This paper discusses the creation of a multi-modal data driven prototype application called the Conversation Viewer. Designed to visually represent the evolution of a conversation through a dynamic touch based graphical interface, it illustrates various elements of participants’ email, text and voice messages as they seek to find a mutual agreement around a meeting date. The basis of this research was designed to explore the manner in which visualizing the invisible relationships between various individuals and the information they wish to communicate could enable meaningful relationships to develop. It also takes into consideration the ever-changing schedules and situations that directly impact the nature of agreements in dynamic communities.
Managing the elements of this exploration and the design of the prototype application required the reexamination of the Conversation Viewer’s functionality, usefulness, usability, visibility and resulting form, which departed significantly from the way in which interactive products are commonly envisaged. The approach taken is indicative of a shift in design thinking that marks a clear difference between designing a product that fulfils a distinct purpose or is determinate in its facility, to one that carefully considers its design and utility for diverse ways of thinking and acting. For that reason the intended purpose of the Conversation Viewer, was not simply to send and receive digital communications, but to facilitate a contextual understanding of dynamic interactions and different forms of agreement that are illustrated throughout the evolution of a conversation.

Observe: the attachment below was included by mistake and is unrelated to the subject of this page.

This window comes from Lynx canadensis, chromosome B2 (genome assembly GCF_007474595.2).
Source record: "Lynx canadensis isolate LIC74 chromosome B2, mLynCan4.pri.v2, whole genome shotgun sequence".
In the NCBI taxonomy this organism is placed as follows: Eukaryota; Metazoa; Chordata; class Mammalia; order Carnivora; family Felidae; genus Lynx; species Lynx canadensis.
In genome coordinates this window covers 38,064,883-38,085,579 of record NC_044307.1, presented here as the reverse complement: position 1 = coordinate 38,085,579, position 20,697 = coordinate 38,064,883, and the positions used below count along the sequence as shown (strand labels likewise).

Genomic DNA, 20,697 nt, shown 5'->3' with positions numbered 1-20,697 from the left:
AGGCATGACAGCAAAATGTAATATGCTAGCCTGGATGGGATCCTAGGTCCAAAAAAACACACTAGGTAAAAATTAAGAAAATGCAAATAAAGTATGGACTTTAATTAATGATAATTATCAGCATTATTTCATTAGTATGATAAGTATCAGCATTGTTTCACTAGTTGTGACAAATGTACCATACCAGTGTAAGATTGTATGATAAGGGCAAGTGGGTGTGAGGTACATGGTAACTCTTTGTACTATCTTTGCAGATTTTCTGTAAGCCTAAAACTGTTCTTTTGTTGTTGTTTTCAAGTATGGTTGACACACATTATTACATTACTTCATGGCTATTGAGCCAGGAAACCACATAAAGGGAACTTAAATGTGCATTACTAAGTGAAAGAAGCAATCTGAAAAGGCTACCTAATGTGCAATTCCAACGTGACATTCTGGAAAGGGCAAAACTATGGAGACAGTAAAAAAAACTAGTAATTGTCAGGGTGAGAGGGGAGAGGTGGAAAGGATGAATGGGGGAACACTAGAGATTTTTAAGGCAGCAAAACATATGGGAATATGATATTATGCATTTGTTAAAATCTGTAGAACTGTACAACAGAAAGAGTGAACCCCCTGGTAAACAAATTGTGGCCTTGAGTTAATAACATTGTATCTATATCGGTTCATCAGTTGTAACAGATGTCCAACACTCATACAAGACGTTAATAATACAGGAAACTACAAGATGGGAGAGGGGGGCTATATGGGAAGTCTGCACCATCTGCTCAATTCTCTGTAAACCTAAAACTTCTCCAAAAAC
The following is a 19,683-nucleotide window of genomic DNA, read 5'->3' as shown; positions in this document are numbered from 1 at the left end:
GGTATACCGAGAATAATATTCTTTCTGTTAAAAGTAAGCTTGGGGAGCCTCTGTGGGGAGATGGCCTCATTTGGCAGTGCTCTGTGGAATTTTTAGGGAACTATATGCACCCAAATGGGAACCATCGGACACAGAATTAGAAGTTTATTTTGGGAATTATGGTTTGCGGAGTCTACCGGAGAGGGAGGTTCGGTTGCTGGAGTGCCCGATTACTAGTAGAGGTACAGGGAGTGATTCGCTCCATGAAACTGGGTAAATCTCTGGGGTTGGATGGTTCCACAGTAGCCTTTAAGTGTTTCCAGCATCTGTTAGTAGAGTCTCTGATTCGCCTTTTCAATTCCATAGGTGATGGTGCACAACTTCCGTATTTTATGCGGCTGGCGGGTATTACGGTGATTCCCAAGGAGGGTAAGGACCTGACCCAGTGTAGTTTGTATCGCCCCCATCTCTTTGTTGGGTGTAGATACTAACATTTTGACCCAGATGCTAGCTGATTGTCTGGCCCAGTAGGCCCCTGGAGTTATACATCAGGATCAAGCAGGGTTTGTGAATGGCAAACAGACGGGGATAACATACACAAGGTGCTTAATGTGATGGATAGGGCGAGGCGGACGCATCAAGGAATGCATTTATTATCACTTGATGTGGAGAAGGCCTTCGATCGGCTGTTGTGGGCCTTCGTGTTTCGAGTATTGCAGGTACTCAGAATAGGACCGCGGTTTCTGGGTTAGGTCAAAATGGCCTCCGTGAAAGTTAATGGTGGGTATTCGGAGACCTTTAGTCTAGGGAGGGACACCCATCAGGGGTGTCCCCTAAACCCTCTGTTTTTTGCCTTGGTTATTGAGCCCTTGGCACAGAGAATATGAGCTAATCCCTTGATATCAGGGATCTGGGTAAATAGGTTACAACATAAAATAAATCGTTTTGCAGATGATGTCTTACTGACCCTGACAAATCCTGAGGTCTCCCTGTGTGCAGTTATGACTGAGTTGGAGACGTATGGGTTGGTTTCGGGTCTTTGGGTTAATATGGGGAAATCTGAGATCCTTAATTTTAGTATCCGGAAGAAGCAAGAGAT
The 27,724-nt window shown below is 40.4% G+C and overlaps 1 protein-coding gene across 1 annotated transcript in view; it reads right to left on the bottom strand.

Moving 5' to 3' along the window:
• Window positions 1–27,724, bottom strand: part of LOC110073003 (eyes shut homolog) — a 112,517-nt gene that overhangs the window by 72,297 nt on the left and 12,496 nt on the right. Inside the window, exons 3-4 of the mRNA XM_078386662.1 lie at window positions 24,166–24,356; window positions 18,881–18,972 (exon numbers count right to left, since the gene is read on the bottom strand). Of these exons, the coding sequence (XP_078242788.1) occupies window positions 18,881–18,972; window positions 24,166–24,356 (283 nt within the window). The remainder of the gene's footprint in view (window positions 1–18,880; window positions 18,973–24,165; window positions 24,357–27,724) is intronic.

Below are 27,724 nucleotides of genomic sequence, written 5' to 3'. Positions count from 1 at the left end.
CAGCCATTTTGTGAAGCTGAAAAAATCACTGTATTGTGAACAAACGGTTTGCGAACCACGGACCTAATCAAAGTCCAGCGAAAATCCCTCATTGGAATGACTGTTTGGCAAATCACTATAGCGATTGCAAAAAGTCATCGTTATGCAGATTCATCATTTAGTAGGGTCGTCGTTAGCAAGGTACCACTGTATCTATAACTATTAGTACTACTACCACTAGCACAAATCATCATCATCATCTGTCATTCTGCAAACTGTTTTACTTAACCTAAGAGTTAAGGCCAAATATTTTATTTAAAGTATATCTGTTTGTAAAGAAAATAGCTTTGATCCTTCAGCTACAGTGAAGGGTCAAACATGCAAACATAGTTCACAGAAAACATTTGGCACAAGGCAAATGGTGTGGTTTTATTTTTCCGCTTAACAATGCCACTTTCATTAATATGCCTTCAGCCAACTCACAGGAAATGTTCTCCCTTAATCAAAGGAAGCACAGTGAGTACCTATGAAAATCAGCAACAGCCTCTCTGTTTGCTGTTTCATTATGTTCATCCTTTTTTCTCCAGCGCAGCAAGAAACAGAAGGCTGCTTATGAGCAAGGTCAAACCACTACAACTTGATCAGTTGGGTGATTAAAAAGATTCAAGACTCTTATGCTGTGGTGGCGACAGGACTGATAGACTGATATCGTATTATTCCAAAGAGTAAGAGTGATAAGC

This research highlights a necessity for designers to carefully consider the dynamic treatment of a product’s content with respect to the form of design outcomes because of the consequences that can arise from a narrow conception of the purpose of products or services. By way of example this design case study highlights the difference between designing for determinate products that follow standardized rules and innovative products or services that support the changing conditions of long lasting design situations.
- Natalie Erika Ebenreuter is a Fulbright scholar who is currently working as an interaction design researcher at Alcatel Lucent Bell Labs, France and as a lecturer in Service Design and Interactive Media at Parsons Paris, School of Art and Design. Her experience includes lecturing in design at Carnegie Mellon University’s School of Design, Swinburne University of Technology’s Faculty of Design and Gobelins l’école de l’image. Natalie has also disseminated various aspects of her research through publications and presentations in Australia, The United States, Canada, Mexico and Europe. ne.portfolio.free.fr
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